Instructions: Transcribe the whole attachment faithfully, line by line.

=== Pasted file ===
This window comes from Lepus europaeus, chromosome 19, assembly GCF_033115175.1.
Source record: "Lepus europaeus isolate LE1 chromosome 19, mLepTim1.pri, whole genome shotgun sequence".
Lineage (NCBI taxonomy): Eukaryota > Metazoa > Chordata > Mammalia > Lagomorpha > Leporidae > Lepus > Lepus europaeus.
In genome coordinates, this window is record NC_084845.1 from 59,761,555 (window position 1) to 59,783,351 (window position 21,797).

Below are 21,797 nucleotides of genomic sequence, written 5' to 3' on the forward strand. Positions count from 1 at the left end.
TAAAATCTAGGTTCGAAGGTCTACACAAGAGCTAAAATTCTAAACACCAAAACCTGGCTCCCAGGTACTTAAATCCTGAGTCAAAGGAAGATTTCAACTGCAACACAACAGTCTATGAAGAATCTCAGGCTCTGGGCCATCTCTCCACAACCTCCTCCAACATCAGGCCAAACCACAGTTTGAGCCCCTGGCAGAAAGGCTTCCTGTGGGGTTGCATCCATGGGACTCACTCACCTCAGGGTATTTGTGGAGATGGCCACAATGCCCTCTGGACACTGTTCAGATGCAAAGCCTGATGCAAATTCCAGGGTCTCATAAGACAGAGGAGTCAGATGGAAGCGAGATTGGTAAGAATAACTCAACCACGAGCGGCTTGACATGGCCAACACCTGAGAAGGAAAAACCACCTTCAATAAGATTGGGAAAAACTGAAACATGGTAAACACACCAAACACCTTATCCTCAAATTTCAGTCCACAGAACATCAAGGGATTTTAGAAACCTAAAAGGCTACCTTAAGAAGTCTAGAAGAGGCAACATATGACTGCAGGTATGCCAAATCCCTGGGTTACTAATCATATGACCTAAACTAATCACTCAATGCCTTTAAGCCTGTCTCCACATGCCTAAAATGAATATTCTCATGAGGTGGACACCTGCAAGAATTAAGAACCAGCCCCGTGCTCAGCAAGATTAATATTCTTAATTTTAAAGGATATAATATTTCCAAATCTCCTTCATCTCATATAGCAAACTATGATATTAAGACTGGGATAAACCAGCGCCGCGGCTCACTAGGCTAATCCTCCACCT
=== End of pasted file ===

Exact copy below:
This window comes from Lepus europaeus, chromosome 19, assembly GCF_033115175.1.
Source record: "Lepus europaeus isolate LE1 chromosome 19, mLepTim1.pri, whole genome shotgun sequence".
Lineage (NCBI taxonomy): Eukaryota > Metazoa > Chordata > Mammalia > Lagomorpha > Leporidae > Lepus > Lepus europaeus.
In genome coordinates, this window is record NC_084845.1 from 59,761,555 (window position 1) to 59,783,351 (window position 21,797).

Below are 21,797 nucleotides of genomic sequence, written 5' to 3' on the forward strand. Positions count from 1 at the left end.
TAAAATCTAGGTTCGAAGGTCTACACAAGAGCTAAAATTCTAAACACCAAAACCTGGCTCCCAGGTACTTAAATCCTGAGTCAAAGGAAGATTTCAACTGCAACACAACAGTCTATGAAGAATCTCAGGCTCTGGGCCATCTCTCCACAACCTCCTCCAACATCAGGCCAAACCACAGTTTGAGCCCCTGGCAGAAAGGCTTCCTGTGGGGTTGCATCCATGGGACTCACTCACCTCAGGGTATTTGTGGAGATGGCCACAATGCCCTCTGGACACTGTTCAGATGCAAAGCCTGATGCAAATTCCAGGGTCTCATAAGACAGAGGAGTCAGATGGAAGCGAGATTGGTAAGAATAACTCAACCACGAGCGGCTTGACATGGCCAACACCTGAGAAGGAAAAACCACCTTCAATAAGATTGGGAAAAACTGAAACATGGTAAACACACCAAACACCTTATCCTCAAATTTCAGTCCACAGAACATCAAGGGATTTTAGAAACCTAAAAGGCTACCTTAAGAAGTCTAGAAGAGGCAACATATGACTGCAGGTATGCCAAATCCCTGGGTTACTAATCATATGACCTAAACTAATCACTCAATGCCTTTAAGCCTGTCTCCACATGCCTAAAATGAATATTCTCATGAGGTGGACACCTGCAAGAATTAAGAACCAGCCCCGTGCTCAGCAAGATTAATATTCTTAATTTTAAAGGATATAATATTTCCAAATCTCCTTCATCTCATATAGCAAACTATGATATTAAGACTGGGATAAACCAGCGCCGCGGCTCACTAGGCTAATCCTCCACCT